On Saturday, I had the honor of addressing homeschool graduates at the 23rd annual Indiana Foundation for Homeschooling Statewide Graduation Ceremony. It was an excellent ceremony with great music, wonderful speeches from two of the graduates, and plenty of tradition. For me, however, it was more than that. Nowadays, it is easy to be pessimistic about the future of our nation (and the world in general). This graduation ceremony helped remind me that there is hope, and it rests squarely on the shoulders of graduates like those at the ceremony.
There were a total of 80 students who took part in the ceremony, and some of them did something in addition to walking across stage and getting their diploma. One graduate played a (very difficult) violin piece as a prelude to set the mood. The color guard was composed of graduates, and three other graduates led the audience in singing the National Anthem. Two of the graduates gave inspiring speeches, each with a different message. One graduate sang a solo, and another played an impressive piano solo. I gave a commencement address that is similar to one I have given before, and its message is very important to me.
While all of these activities made for an excellent ceremony, they weren’t what inspired my hope for this nation (and the world as a whole). That came from getting to know many of the graduates. A lot of homeschool graduations have only a handful of graduates, since they service a small region instead of an entire state. As a result, you can learn a lot about each individual graduate. Since there were so many graduates at this ceremony, that wasn’t possible. Nevertheless, when each graduate walked across the stage, the screen showed his or her name and whatever information that the graduate wanted to share with the audience.
Most of the graduates shared their future plans, and in some cases, they were very familiar. A handful of them wanted to become doctors or nurses, others wanted to be engineers, others wanted to be teachers, and one was attending the Coast Guard Academy and planned to have a career as an officer. As I told them in my commencement address, they will probably become leaders in those fields, since homeschool graduates are (on average) better educated than their publicly- and privately-schooled peers (see here and the links therein). It’s not surprising, then, that a higher-than-normal percentage of the students sported the cords of the National Honors Society.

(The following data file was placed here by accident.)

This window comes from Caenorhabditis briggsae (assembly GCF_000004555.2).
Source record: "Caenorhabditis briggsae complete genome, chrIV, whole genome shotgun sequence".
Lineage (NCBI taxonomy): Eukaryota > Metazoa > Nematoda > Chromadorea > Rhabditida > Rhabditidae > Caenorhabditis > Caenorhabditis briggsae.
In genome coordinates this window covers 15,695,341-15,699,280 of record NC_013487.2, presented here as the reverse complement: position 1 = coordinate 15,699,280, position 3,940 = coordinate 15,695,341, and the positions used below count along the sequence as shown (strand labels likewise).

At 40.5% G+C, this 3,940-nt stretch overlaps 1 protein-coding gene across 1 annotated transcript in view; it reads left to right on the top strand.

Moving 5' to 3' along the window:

However, many of the graduates had future plans that you wouldn’t see very often at a public or private school graduation ceremony. More than one of the young ladies shared that they wanted to be stay-at-home moms. While I don’t think every young lady should have that aspiration (and I think some men should consider being stay-at-home dads), I was pleased to see that these young ladies did. There is no more important task than raising a child properly, and I am glad to see that some dreamed of doing that. In addition, there were several graduates who planned to be pastors or missionaries, and there were some who planned to spend at least a few years on the mission field before doing something else.
There was even one brave young lady who shared that she was a survivor of Ewing’s sarcoma, which is a type of bone cancer. I freely admit that I teared up when I read that on the screen. After the ceremony, I wanted to tell her how much it meant to me that she would share that with the audience, but I couldn’t find her.
I did find a lot of the other graduates, or at least they found me. They told me about their experiences with one or more of my courses, which I always love to hear. Some of them also shared more details about their future plans. The three young ladies at the top of this post, for example, are all going to university to study chemistry. They have different plans for what they will be doing in that field, but they all credited my chemistry course for inspiring their future plans. I told them that it was simply impossible for me to express how much that means to me!
Seeing all the graduates’ future plans was part of what renewed my sense of hope. We need well-prepared students entering into the more “standard” professions like medicine and engineering, and I suspect that these homeschool graduates will meet that need. However, we need good stay-at-home parents, pastors, and missionaries as well, and I was thrilled to see those aspirations present.
What really renewed my sense of hope, however, were the personal moments I was able to spend with some of the graduates. Each student to whom I spoke genuinely thanked me for my books. I have to say, it is hard to imagine a typical high school student thanking the author of one of his or her textbooks. However, each one of the graduates with whom I spoke was enthusiastic in his or her thanks. This told me that they take their education very seriously.
When students had time to share more details about their plans, I became even more filled with hope. Each student who mentioned their long-term goals included something about service. One of the aspiring doctors wanted to be a medical missionary. One of the future nurses specifically wanted to work in an HIV clinic so she could care for the unloved in our society. One of the graduates who wanted to be a teacher planned to work in an inner-city school.
As someone who has spent several years teaching “our future leaders” at the university level, it is easy to become depressed at the selfishness and hedonism that is rampant on university campuses today. It gives me hope to know that there are some students who will act as beacons of light in those dark, dark places.